R.A.P.: You had fifty thousand dollars to build a studio with. How did you equip it?
Brian: Well, the studio's currently worth a hundred thousand. That's how much it has grown. We're in the process right now of rebuilding. I'm renting office space now, and we are in a nine hundred square foot space. We have one office, one studio, and a voice lock--a soundproof room. It's big enough to put a small band in, actually. But we've grown so much in the course of two years that we're building a twenty-four hundred square foot facility upstairs with two digital studios.

As far as the equipment goes, in 1992, digital was really coming into the picture for the first time. There wasn't really a lot of it out there, and I took a big chance going digital. I went up to one of those seminars that DigiDesign was holding in Washington, and a couple of Production Directors went up from the Richmond area. We went to check out the ProTools system. It was very antiquated. It was just absolutely horrible because it was new. It had a whole bunch of software glitches. There were two different companies. One was making the editing software; one was making the recording software. But, it looked really neat, and I went out and spent a ton of money on it. When I first got it, it was just such a pain in the ass with all of its lockups. When I first set up the studio in the house, I got so frustrated with problems that I would actually get in my car and drive back to the studio to use the 4-track analog. But DigiDesign cleared up their problems, and it actually ended up being a fabulous system.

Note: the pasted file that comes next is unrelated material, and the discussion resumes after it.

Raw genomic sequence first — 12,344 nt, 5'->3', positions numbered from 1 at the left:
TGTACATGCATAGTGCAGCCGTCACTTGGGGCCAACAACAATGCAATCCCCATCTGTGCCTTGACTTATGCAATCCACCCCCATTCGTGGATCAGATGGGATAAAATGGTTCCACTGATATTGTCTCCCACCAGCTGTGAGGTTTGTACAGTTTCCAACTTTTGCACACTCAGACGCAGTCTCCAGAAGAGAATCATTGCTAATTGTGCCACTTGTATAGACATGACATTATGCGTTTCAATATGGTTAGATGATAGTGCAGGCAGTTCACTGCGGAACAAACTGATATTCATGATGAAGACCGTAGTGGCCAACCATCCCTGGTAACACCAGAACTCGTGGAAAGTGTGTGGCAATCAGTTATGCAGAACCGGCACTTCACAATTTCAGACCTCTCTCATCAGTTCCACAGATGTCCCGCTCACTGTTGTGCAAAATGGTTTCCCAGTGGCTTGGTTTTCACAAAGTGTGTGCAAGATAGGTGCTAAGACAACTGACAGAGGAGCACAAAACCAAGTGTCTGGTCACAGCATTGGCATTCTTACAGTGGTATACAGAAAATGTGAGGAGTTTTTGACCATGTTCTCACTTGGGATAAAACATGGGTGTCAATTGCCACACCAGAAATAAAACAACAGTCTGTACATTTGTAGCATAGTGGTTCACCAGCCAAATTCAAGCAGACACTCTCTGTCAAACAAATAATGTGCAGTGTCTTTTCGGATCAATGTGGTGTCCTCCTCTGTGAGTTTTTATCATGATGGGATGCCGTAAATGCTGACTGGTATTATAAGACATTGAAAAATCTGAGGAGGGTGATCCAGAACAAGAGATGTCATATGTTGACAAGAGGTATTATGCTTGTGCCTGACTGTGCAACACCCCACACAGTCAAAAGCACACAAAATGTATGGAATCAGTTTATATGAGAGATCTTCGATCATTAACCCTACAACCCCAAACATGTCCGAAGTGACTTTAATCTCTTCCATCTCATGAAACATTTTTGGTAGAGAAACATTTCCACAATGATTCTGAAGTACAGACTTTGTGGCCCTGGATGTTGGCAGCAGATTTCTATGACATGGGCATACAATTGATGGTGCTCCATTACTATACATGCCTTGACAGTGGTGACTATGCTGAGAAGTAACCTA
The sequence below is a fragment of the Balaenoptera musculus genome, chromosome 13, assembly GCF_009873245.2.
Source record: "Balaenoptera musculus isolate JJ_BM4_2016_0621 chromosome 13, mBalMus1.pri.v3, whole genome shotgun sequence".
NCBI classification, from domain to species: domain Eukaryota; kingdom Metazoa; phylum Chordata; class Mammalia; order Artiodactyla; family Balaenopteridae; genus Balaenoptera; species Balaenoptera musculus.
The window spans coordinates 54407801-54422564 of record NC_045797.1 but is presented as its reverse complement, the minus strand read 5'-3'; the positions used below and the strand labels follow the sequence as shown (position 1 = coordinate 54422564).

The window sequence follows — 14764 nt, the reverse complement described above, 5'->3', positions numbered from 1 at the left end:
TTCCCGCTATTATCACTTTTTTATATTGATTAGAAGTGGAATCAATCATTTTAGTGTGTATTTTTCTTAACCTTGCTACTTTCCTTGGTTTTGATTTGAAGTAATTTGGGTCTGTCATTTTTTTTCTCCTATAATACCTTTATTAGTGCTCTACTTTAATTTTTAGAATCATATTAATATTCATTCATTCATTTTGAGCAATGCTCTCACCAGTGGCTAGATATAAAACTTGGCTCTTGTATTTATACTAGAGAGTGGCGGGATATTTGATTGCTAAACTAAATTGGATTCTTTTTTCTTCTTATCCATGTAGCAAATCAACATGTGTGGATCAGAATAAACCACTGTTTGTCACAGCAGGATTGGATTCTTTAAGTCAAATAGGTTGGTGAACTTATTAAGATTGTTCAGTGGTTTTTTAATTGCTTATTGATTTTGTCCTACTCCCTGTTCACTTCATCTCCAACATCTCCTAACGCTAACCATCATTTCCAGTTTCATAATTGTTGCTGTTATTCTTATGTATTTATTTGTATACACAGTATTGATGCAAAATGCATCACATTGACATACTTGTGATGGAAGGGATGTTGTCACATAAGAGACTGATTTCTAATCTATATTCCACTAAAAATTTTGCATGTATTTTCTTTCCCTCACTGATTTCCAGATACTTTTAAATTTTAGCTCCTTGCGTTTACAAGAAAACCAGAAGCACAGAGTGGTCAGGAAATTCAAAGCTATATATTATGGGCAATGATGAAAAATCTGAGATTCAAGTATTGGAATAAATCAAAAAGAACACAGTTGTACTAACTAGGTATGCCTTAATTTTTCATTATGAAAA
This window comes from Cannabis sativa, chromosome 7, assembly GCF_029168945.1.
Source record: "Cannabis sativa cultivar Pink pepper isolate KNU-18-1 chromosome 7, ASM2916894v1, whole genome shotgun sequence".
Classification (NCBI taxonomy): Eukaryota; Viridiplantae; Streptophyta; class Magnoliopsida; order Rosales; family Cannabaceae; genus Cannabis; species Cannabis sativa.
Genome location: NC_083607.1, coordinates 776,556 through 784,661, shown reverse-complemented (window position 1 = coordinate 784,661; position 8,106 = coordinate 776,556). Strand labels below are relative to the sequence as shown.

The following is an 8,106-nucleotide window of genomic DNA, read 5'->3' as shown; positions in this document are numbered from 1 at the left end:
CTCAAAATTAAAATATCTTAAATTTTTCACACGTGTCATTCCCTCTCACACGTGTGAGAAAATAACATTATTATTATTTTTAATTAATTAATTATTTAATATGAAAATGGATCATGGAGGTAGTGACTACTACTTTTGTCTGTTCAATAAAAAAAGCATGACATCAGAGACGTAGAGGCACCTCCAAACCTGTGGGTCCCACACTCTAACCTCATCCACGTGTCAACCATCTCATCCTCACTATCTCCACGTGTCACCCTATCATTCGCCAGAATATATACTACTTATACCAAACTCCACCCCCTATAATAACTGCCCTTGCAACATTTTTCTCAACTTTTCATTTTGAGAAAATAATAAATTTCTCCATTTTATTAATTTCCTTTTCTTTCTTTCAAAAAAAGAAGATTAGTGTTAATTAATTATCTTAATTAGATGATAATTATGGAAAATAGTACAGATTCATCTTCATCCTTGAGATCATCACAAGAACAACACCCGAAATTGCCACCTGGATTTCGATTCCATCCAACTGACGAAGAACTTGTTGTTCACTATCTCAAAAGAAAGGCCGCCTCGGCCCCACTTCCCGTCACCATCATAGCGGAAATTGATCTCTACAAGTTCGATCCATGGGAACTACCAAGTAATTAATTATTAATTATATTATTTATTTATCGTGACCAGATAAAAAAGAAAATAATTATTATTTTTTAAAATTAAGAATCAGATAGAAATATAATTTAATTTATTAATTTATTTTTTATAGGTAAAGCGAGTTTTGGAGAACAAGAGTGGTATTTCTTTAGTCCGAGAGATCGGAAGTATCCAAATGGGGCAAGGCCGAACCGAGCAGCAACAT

The studio consists now of a ProTools 8-track system with Sound Designer Two. I have a SMPTE slave-driver to lock to video. I'm running ProTools on a Macintosh Quadra 950 with 24 meg of RAM and four gig of hard drive space. I have an APS Hyper DAT ten gig backup system, a Neumann U87 microphone, and an AKG C3000 microphone. Both of those are running on Symetrix 528 processors, and I have a Valley 401 as a backup. I also have an Aphex Compellor Model 320, an Aphex Studio Dominator 2 Model 723, an Aphex Aural Exciter 3 Model 250, a Urei 1178 dual peak limiter, two Panasonic 3700 DAT decks, an Ensoniq DP/4 parallel effects processor, an Ensoniq ASR-10 sampling keyboard, a Technics SLP-1300 CD player, a TASCAM 122-MK2 cassette deck, an Otari MX5050-B4 reel-to-reel, and a Symetrix TI-101 telephone interface. We're ISDN equipped with a Telos Zephyr stereo digital network audio transceiver. It's all fed into an AMEK 16-channel console with EV Century 100A monitors. And we have a little more junk in there.

R.A.P.: To what extent are you using ISDN, and what are some of your thoughts on its future?